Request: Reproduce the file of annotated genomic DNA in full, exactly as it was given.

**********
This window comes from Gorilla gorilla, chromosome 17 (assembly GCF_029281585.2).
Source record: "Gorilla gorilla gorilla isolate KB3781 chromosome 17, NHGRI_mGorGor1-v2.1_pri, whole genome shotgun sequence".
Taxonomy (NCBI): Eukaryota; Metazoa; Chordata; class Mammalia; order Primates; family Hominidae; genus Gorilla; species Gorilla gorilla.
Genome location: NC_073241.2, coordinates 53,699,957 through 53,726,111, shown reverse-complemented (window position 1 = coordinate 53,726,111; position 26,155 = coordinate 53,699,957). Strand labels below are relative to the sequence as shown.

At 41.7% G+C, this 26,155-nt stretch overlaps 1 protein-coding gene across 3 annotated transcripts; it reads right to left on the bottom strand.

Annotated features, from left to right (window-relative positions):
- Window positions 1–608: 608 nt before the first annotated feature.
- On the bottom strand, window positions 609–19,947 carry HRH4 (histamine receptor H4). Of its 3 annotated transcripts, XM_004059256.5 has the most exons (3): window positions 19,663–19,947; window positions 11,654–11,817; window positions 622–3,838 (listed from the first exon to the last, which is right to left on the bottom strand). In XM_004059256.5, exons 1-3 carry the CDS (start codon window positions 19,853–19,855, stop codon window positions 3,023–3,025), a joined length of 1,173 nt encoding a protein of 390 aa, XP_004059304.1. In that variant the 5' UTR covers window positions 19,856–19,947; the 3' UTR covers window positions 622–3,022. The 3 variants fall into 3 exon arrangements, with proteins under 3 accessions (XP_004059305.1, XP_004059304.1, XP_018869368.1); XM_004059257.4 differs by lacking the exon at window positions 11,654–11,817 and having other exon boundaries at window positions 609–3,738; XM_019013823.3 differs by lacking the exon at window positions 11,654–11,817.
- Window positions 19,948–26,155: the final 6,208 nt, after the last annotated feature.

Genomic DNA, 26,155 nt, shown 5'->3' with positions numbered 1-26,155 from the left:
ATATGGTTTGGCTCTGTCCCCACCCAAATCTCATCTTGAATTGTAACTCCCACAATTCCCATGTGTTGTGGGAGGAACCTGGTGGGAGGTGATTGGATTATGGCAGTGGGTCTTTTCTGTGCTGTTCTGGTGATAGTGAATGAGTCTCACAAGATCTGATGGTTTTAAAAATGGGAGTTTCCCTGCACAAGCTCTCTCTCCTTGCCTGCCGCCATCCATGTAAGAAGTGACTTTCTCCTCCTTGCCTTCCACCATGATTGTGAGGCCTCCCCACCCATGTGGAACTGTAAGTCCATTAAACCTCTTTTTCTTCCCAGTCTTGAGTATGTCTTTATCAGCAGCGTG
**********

This window comes from Gorilla gorilla, chromosome 17 (assembly GCF_029281585.2).
Source record: "Gorilla gorilla gorilla isolate KB3781 chromosome 17, NHGRI_mGorGor1-v2.1_pri, whole genome shotgun sequence".
Taxonomy (NCBI): Eukaryota; Metazoa; Chordata; class Mammalia; order Primates; family Hominidae; genus Gorilla; species Gorilla gorilla.
Genome location: NC_073241.2, coordinates 53,699,957 through 53,726,111, shown reverse-complemented (window position 1 = coordinate 53,726,111; position 26,155 = coordinate 53,699,957). Strand labels below are relative to the sequence as shown.

At 41.7% G+C, this 26,155-nt stretch overlaps 1 protein-coding gene across 3 annotated transcripts; it reads right to left on the bottom strand.

Annotated features, from left to right (window-relative positions):
- Window positions 1–608: 608 nt before the first annotated feature.
- On the bottom strand, window positions 609–19,947 carry HRH4 (histamine receptor H4). Of its 3 annotated transcripts, XM_004059256.5 has the most exons (3): window positions 19,663–19,947; window positions 11,654–11,817; window positions 622–3,838 (listed from the first exon to the last, which is right to left on the bottom strand). In XM_004059256.5, exons 1-3 carry the CDS (start codon window positions 19,853–19,855, stop codon window positions 3,023–3,025), a joined length of 1,173 nt encoding a protein of 390 aa, XP_004059304.1. In that variant the 5' UTR covers window positions 19,856–19,947; the 3' UTR covers window positions 622–3,022. The 3 variants fall into 3 exon arrangements, with proteins under 3 accessions (XP_004059305.1, XP_004059304.1, XP_018869368.1); XM_004059257.4 differs by lacking the exon at window positions 11,654–11,817 and having other exon boundaries at window positions 609–3,738; XM_019013823.3 differs by lacking the exon at window positions 11,654–11,817.
- Window positions 19,948–26,155: the final 6,208 nt, after the last annotated feature.

Genomic DNA, 26,155 nt, shown 5'->3' with positions numbered 1-26,155 from the left:
ATATGGTTTGGCTCTGTCCCCACCCAAATCTCATCTTGAATTGTAACTCCCACAATTCCCATGTGTTGTGGGAGGAACCTGGTGGGAGGTGATTGGATTATGGCAGTGGGTCTTTTCTGTGCTGTTCTGGTGATAGTGAATGAGTCTCACAAGATCTGATGGTTTTAAAAATGGGAGTTTCCCTGCACAAGCTCTCTCTCCTTGCCTGCCGCCATCCATGTAAGAAGTGACTTTCTCCTCCTTGCCTTCCACCATGATTGTGAGGCCTCCCCACCCATGTGGAACTGTAAGTCCATTAAACCTCTTTTTCTTCCCAGTCTTGAGTATGTCTTTATCAGCAGCGTG